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Fears of more deaths in Gaza as Israel's actions condemned
By Ian Lee, Tamara Qiblawi, Abeer Salman and Richard Roth, CNN
Another day of protests is expected at the Gaza border Tuesday as international condemnation poured in over Israel's use of force against unarmed Palestinian protesters this week.At least 58 Palestinians were killed by Israeli troops in protests over the Trump administration's controversial opening of the US embassy in Jerusalem, according to the Palestinian Health Ministry, the deadliest day in Gaza since the 2014 Israeli invasion.
Doctors Without Borders called on the Israeli army to stop using deadly force against demonstrators, saying their actions were "unacceptable and inhuman."
"This bloodbath is the continuation of the Israeli army's policy during the last seven weeks: shooting with live ammunition at demonstrators, on the assumption that anyone approaching the separation fence is a legitimate target," Marie-Elisabeth Ingres, the group's representative in Gaza, said in a statement.
French President Emmanuel Macron also condemned "the violence of the Israeli forces against protesters," in a statement, while Australian Foreign Minister Julie Bishop called on Israel to be "proportionate in its response and refrain from excessive use of force."
In a phone call with Palestinian leader Mahmoud Abbas, Turkish President Recep Tayyip Erdogan "condemned the attacks and wished Allah's mercy to all martyrs," according to the official Anadolu news agency. Turkey is recalling its ambassadors to Washington and Tel Aviv for consultations, according to state-run Anadolu Agency.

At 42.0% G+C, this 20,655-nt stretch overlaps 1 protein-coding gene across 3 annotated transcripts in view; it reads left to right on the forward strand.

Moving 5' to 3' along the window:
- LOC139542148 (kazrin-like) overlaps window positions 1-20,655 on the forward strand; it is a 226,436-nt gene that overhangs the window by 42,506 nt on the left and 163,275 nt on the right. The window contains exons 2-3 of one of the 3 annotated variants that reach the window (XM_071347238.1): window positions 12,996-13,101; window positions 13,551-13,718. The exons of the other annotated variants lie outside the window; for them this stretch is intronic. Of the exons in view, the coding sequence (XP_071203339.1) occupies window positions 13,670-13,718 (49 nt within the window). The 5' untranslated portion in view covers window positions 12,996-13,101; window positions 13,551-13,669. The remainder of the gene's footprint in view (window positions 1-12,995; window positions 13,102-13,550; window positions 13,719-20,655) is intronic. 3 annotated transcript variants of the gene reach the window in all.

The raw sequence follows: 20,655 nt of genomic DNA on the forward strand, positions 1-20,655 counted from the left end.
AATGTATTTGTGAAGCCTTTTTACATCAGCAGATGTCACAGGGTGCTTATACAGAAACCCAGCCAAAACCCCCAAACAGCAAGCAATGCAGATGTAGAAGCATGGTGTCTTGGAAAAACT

United Nations Secretary-General António Guterres was "profoundly alarmed" by the violence in Gaza and urged Israeli forces to "exercise maximum restraint in the use of live fire," his deputy spokesman Farhan Haq said.
A proposed UN Security Council press statement, put forward by Kuwait, was blocked by the US, according to a UN diplomat.
The draft statement, which was provided to CNN by a UN diplomat, included language expressing "outrage and sorrow at the killing of Palestinian civilians exercising their right to peaceful protest."
It also reaffirmed UN resolutions on the status of Jerusalem, saying that recent events had "no legal effect" under international law. The statement was not passed by the Security Council, after being withdrawn once the US blocked it, according to a UN diplomat.
Around 35,000 protesters gathered at the border of Gaza and Israeli territory Monday to object to the embassy move, continuing the "Great March of Return" demonstrations which have been ongoing since March in the run up to the 70th anniversary of the founding of the state of Israel and expulsion of thousands of Palestinians.
Israeli troops used tear gas and live ammunition to try and disperse the crowd, killing at least 58 and injuring as many as 2,700, according to the Palestinian Health Ministry.
Most of the dead were killed by Israeli fire near the border. CNN journalists heard gunshots in spurts and saw a tank moving toward the fence in the border area of Malaka. Israeli drones also dropped tear gas in an effort to disperse protesters.